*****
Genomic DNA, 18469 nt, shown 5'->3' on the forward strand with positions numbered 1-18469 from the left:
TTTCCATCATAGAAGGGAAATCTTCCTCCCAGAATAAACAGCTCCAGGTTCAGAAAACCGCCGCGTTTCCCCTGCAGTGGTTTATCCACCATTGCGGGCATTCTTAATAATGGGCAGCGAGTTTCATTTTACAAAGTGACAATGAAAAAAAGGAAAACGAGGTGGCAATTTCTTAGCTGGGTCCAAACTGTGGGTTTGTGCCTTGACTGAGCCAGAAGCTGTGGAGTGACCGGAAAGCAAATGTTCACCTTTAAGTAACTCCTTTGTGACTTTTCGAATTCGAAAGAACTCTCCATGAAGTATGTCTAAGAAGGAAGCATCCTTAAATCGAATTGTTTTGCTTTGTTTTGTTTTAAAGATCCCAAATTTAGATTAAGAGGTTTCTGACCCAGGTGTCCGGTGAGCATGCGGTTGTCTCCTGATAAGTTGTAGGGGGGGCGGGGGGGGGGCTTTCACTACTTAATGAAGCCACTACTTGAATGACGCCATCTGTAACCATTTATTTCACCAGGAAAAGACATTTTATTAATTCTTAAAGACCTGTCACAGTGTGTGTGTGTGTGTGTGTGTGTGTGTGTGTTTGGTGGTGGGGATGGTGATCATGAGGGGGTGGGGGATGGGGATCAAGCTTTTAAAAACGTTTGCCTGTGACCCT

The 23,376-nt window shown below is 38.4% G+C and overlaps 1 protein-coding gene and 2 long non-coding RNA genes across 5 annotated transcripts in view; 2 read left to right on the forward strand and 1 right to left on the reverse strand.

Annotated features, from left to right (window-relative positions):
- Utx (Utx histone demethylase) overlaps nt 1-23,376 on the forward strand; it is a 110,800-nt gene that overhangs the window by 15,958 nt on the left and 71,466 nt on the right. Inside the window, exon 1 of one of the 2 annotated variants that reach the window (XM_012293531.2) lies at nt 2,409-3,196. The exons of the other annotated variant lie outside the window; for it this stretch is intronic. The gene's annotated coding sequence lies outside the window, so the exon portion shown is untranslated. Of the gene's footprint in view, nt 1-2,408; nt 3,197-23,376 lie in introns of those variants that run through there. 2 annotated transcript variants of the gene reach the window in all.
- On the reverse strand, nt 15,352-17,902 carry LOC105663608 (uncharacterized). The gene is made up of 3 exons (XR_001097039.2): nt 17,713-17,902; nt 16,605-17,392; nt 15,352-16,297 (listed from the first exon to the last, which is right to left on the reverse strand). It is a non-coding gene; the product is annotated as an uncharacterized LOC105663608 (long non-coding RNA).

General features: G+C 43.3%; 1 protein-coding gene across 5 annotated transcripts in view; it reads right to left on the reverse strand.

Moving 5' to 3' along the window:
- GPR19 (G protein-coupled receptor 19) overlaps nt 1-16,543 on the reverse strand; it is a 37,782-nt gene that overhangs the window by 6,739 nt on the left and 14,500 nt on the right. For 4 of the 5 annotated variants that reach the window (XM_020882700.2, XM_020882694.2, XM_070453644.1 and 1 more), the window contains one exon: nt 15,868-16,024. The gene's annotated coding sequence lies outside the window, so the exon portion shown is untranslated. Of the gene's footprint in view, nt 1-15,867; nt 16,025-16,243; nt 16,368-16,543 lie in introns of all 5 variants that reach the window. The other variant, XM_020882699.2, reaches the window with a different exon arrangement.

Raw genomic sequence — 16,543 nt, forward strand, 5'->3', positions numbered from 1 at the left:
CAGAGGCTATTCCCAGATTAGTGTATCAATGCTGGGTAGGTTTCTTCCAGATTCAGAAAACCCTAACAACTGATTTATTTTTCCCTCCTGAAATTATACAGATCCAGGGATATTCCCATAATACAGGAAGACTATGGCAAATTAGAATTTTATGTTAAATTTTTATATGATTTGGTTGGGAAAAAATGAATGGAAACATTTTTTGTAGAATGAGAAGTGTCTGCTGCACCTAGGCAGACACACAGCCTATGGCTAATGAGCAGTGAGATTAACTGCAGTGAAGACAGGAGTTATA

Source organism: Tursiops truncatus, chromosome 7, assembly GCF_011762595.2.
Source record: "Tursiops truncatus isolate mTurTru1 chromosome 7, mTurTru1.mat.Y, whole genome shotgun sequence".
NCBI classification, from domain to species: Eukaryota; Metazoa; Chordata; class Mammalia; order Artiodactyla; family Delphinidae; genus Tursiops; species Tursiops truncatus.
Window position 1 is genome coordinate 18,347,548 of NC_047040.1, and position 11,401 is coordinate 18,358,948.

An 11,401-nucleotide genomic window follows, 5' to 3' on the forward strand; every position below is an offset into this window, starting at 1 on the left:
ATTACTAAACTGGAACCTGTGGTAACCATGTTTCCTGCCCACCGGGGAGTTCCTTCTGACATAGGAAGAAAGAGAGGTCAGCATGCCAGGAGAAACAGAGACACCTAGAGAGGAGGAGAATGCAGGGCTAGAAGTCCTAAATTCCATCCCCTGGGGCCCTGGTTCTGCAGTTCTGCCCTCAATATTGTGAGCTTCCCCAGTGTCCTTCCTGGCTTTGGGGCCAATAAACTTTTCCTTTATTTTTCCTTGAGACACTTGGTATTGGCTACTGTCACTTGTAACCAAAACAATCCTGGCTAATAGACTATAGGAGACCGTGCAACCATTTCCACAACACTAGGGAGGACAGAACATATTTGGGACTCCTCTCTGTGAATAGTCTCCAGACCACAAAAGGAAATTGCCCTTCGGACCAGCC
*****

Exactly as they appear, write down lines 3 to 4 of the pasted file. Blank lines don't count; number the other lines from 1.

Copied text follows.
The 23,376-nt window shown below is 38.4% G+C and overlaps 1 protein-coding gene and 2 long non-coding RNA genes across 5 annotated transcripts in view; 2 read left to right on the forward strand and 1 right to left on the reverse strand.

Annotated features, from left to right (window-relative positions):